And it’s hard for me to write about these lines without my eyes welling up a bit, and I don’t know why other than the fact that Berman’s poetry inspires that welling-up — that part of me I thought I had aged out of but that really we never do. That tiny romantic, that little lonely child, that wannabe academic, that person who would stop, sometimes, to watch the light crawl diagonally up the rust-red brick of a building. It’s there in that remembrance of that phrase — all water is classic water — because that’s how people talk when they are full of love and life and trust and a wide eyed gaze of the world. It’s how we talk when we’re a little unabashed and a little full of it — it being everything, which is a beautiful thing to be full of. I don’t know what all water is classic water means, but I also do. It means more than I have words to say. Because it is at once keen observation — that all water is always itself, I guess, that it cannot be more or less than it is, and is therefore, perpetually classic — and a bit of nonsense. Mostly, it makes me smile. And it makes me miss myself a little bit. It makes me want to remember.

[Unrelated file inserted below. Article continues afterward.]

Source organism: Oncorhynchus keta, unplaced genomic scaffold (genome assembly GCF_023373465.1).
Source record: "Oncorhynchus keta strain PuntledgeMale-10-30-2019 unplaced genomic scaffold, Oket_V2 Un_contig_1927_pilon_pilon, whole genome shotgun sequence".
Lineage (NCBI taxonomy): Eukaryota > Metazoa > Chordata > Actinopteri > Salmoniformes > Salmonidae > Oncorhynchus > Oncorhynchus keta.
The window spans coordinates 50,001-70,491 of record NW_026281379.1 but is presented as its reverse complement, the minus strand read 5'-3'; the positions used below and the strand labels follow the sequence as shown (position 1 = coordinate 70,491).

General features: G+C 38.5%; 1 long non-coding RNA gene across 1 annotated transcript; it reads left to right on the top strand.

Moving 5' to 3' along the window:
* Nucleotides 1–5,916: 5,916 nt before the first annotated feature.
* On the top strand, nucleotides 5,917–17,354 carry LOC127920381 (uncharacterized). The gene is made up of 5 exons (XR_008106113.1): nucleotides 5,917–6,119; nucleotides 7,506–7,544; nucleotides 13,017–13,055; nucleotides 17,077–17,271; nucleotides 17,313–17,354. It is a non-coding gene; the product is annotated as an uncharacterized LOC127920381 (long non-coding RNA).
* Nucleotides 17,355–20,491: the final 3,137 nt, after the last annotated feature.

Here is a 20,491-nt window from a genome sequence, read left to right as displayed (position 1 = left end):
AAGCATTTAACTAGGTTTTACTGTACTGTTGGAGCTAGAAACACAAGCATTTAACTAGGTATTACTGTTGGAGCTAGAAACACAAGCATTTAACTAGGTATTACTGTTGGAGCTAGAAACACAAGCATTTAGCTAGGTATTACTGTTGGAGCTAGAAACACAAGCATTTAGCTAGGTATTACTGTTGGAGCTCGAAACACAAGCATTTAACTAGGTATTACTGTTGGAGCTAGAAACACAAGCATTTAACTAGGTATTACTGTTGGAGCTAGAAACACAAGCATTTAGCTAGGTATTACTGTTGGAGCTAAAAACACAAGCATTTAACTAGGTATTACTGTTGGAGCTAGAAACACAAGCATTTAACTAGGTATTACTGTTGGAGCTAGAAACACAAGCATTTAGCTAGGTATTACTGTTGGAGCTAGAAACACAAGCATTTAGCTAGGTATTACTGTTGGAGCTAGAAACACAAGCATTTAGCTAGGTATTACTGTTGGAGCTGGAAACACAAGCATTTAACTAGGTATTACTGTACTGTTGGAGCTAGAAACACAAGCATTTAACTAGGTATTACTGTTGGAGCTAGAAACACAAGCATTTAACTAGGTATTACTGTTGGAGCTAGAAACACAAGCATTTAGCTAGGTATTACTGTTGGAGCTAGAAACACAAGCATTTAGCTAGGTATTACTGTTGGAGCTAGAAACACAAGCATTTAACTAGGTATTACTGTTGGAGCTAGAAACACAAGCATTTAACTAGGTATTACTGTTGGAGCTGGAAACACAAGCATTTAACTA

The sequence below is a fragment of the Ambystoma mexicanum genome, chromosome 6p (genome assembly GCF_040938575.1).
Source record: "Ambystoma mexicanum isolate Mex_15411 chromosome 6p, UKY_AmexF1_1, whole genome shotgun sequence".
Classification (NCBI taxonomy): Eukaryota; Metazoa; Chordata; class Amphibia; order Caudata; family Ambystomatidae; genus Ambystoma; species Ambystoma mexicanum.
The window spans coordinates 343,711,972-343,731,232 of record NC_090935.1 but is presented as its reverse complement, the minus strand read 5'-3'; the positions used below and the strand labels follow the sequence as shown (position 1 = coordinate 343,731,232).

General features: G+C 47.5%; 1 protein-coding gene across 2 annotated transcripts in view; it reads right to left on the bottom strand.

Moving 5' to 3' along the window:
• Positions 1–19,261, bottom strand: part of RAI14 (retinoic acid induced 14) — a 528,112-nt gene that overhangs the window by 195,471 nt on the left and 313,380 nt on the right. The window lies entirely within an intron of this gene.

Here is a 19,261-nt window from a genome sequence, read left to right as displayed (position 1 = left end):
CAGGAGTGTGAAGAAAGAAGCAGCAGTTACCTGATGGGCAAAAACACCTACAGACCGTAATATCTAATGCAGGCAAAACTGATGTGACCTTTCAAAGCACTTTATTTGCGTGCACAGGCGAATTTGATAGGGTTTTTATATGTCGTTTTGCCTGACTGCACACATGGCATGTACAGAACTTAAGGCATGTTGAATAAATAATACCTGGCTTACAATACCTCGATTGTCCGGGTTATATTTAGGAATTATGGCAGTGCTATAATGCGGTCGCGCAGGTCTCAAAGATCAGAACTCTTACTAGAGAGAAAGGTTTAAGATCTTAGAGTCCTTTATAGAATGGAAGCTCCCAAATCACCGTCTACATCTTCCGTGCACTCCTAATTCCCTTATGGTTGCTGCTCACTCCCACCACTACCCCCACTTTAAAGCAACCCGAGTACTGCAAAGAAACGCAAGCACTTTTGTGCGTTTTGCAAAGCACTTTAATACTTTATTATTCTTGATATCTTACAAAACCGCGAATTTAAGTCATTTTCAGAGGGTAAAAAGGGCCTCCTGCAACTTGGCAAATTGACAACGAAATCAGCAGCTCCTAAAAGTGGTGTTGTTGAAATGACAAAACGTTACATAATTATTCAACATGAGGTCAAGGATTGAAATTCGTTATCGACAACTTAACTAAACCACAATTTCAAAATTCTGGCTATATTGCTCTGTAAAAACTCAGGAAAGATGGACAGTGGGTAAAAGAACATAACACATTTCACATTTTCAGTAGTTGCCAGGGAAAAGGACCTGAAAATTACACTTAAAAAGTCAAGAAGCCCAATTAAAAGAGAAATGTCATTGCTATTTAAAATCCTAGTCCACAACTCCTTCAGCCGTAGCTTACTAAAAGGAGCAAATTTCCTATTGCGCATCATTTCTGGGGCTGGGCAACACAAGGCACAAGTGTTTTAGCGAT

And it also makes me sad, the way a few stanzas from Berman’s “Self-Portrait at 28” make me sad:
It’s just that our advances are irrepressible. Nowadays little kids can’t even set up lemonade stands. It makes people too self-conscious about the past, though try explaining that to a kid. I’m not saying it should be this way. All this new technology will eventually give us new feelings that will never completely displace the old ones, leaving everyone feeling quite nervous and split in two.
There’s so much longing in these lines, coupled with remarkable observation and criticism. But it’s the longing I think of the most, and the care. It’s the kid in these lines, and how the sadness centers around the child.
I was talking about these ideas of observation, specificity, and care with some of my students this week. We are reading Toni Morrison, who is one of the great writers of specific, unrelenting details that pinpoint, simultaneously, the love and pain at the heart of our individual and collective existence. We were studying a passage from The Bluest Eye which reads:
If my mother was in a singing mood, it wasn’t so bad. She would sing about hard times, bad times, and somebody-done-gone-and-left-me times. But her voice was so sweet and her singing-eyes so melty I found myself longing for those hard times, yearning to be grown without “a thin di-I-ime to my name.” I looked forward to the delicious time when “my man” would leave me, when I would “hate to see that evening sun go down . . .” ‘cause then I would know “my man has left this town.” Misery colored by the greens and blues in my mother’s voice took all of the grief out of the words and left me with a conviction that pain was not only endurable, it was sweet.